If someone had asked me, prior to my arrival at Swarthmore, what the worst game to play with friends was, I would’ve responded with Monopoly. After all, the number of relationships it has destroyed must be immense. But then I got to Swat, and I realized that I was incorrect — the worst game to play with friends is Misery Poker.
In all fairness, Misery Poker is often regarded as a Swarthmore staple, much like pasta bar hate and the plethora of social justice groups scattered around our campus. Without it, Swarthmore just wouldn’t be Swarthmore. And in a lot of ways, that’s true. But that does not mean that it is a healthy or smart game to play in an environment that’s already fraught with stress and need for greatness. Misery Poker is not a means for success, whether that be academic or otherwise. Misery Poker, in the end, becomes a brittle crutch upon which many of us rely on not only to fit in, but also to pretend we are effectively dealing with our emotions. It comes out like a weak cry for help that no one responds to because we’re all too busy with our own problems, constantly competing for the title of having the worst problems instead of hoisting each other up in an environment that naturally tends to stress and poor mental health.
As first years, many students enter Swat eager and wide eyed, excited to experience all that they believed made Swarthmore unique. Maybe some look forward to the freedom that is granted to them, some the chance to finally study something they have a shred of interest in. Whatever it may be, excitement and happiness tends to coat the initial first year experience as everything appears so new and foreign. But as Swarthmore wears on and easily achieved good grades begin to feel like a thing of the past, it becomes difficult to hold on to that positive energy. There’s a reason why the first month or so at Swarthmore feels immensely different for the whole campus — the energy from the freshmen is somewhat contagious. But then nights start earlier, and the sun shortens its journey across the sky slowly but surely, and students need a new outlet. Assignments pile up at an unreasonable rate and Sharples seems to stop serving anything one can actually look forward to, which is the perfect time for Misery Poker to stroll in and take the honor of becoming a favourite past time.
“I have four assignments, three essays, and a problem set due Friday.”
“Well I have three problem sets, a group project and two labs due Thursday, plus my club meeting today is going to take three hours.”
“Oh really? I have two hour practice every day this week, plus an hour lift. On top of that, I have four problem sets, five essays, two group projects, and a lab all due tomorrow at midnight.”
Conversations like these seem to crop up everywhere on campus, and they tend to end with the group admitting defeat and telling the one person with the ‘hardest’ week they have won. Won what? The honor of having the most responsibilities that week? What kind of win is that?
In our perpetual use of Misery Poker, we tend to glorify the stress that’s an inevitable factor of our experience at Swat and encourage the sadness and frustration that so often accompanies it. This in turn leads to many students feeling as though they need to beat each other in terms of who has the most on their plate, leaving little to no room to actually enjoy and appreciate their precious time in college, rather opting to vilify the institution for the way it’s making everyone miserable. That’s not to say Swat is perfect — it’s far from perfect. But it’s not the enemy either. There must be a reason why we all ended up spending four years getting our education here over anywhere else.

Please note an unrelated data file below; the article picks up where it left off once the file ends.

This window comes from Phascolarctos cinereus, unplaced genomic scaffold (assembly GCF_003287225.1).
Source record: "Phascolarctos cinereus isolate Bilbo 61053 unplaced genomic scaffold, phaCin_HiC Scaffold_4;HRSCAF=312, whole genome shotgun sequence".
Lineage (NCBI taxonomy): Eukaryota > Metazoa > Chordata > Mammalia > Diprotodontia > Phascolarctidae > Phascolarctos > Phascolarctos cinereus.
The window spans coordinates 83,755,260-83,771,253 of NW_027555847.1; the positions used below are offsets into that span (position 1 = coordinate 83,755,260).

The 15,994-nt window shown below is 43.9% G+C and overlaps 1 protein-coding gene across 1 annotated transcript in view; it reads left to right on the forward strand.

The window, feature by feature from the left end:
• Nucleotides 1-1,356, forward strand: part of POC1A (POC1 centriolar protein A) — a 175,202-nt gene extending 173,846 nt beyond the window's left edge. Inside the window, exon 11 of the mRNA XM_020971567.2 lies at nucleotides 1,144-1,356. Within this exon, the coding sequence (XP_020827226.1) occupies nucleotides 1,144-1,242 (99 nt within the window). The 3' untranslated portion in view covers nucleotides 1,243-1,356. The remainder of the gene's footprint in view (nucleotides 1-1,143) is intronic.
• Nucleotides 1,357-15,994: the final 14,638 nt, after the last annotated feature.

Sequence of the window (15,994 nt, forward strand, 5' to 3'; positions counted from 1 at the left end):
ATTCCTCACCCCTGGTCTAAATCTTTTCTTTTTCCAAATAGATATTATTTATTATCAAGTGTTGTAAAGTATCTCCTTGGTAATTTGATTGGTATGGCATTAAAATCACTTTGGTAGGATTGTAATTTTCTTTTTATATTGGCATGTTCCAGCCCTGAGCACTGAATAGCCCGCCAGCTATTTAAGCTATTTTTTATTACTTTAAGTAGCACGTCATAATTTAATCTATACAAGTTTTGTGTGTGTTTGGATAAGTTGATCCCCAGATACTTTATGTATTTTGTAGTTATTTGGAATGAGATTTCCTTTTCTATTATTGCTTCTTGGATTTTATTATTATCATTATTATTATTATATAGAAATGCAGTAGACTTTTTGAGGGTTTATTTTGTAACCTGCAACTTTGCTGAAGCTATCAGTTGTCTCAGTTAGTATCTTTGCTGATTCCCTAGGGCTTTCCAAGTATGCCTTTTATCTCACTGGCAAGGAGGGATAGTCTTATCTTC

Perhaps the competition that Misery Poker fosters is trying to make up for something. Perhaps we as a student body are desperately trying to make up for the lack of academic competition the academic culture at Swarthmore sponsors. So to make up for that void, we all buy into a different kind of competition, which can quickly turn dark. It can too easily destroy the motivation and drive some have because it demands too much of their time and mind in order to win. Maybe in this case, winning isn’t worth the price.
Misery Poker, in any and all forms, sucks. It’s absolutely the worst game in the world. Sometimes, it works to exacerbate depression and anxiety since it feeds off the sadness and stress of students. The more sad and stressed a student can make themselves, the more they win the game. Unfortunately, by the same token, they also work to deteriorate their mental health, which is easily hidden in a culture that eggs on such behaviour. We can’t spend the rest of our time at Swarthmore demeaning the school, because once we walk away from it we’ll regret all the times we wasted there being miserable over temporary problems as opposed to focusing on bettering ourselves. It’s not an easy game to step away from, but the best we can do is collectively try to focus on the best parts of our days, without competition and judgement, and work to cultivate an environment in which the positive vibes the freshman infuse during September stick around all year. Because college is hard enough without having to compete for the worst experience out of everyone.